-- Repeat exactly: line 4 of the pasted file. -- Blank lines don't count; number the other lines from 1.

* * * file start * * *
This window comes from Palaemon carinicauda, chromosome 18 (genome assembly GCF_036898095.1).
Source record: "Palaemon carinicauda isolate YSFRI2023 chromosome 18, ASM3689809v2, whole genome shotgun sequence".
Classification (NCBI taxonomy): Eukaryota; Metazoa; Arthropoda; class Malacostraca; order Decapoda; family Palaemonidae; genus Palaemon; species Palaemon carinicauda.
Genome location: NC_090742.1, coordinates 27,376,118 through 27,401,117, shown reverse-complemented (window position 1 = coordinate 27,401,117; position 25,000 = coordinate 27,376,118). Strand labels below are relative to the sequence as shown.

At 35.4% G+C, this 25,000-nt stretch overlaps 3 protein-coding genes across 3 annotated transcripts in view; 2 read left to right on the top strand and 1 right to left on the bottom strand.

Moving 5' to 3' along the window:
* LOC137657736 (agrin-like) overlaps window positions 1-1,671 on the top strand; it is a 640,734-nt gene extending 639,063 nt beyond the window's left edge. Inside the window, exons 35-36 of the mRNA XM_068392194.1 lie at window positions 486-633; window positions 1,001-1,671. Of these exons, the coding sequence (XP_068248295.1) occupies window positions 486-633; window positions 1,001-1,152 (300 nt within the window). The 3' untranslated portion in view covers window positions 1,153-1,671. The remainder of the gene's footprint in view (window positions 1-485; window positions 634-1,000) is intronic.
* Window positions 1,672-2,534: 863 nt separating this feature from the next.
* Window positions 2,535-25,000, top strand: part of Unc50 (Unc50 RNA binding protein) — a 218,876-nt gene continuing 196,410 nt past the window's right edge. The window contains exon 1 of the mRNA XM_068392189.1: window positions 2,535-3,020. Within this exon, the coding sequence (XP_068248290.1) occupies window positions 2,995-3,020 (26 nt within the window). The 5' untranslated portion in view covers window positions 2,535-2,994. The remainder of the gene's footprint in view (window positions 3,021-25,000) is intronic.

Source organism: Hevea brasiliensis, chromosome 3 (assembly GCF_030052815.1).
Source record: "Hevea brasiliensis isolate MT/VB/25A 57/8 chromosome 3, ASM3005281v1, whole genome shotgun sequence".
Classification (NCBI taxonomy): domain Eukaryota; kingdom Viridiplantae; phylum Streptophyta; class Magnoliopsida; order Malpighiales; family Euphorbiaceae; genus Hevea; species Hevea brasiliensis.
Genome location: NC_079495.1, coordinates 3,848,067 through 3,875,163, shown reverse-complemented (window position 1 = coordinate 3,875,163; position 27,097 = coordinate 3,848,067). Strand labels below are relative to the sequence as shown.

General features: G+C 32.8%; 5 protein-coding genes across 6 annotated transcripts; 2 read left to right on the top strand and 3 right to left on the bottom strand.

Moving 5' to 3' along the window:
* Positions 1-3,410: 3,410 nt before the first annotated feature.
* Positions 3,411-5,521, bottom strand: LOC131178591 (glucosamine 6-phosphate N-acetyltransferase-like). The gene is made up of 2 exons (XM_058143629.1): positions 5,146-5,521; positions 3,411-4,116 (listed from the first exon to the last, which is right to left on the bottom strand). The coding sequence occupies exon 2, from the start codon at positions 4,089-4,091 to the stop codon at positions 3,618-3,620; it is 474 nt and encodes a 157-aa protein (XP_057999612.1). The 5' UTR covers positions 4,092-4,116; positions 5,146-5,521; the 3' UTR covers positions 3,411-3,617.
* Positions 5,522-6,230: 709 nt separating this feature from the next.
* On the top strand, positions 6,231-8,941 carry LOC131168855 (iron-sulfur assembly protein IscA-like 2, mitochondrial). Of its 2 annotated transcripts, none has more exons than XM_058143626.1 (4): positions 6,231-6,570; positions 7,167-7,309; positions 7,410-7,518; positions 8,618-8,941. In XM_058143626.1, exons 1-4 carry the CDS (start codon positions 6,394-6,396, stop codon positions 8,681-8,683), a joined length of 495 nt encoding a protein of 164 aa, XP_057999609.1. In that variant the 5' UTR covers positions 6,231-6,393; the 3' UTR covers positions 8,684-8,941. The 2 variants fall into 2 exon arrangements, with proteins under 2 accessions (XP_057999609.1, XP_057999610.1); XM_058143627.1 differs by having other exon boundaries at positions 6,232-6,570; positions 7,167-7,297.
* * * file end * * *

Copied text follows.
Genome location: NC_090742.1, coordinates 27,376,118 through 27,401,117, shown reverse-complemented (window position 1 = coordinate 27,401,117; position 25,000 = coordinate 27,376,118). Strand labels below are relative to the sequence as shown.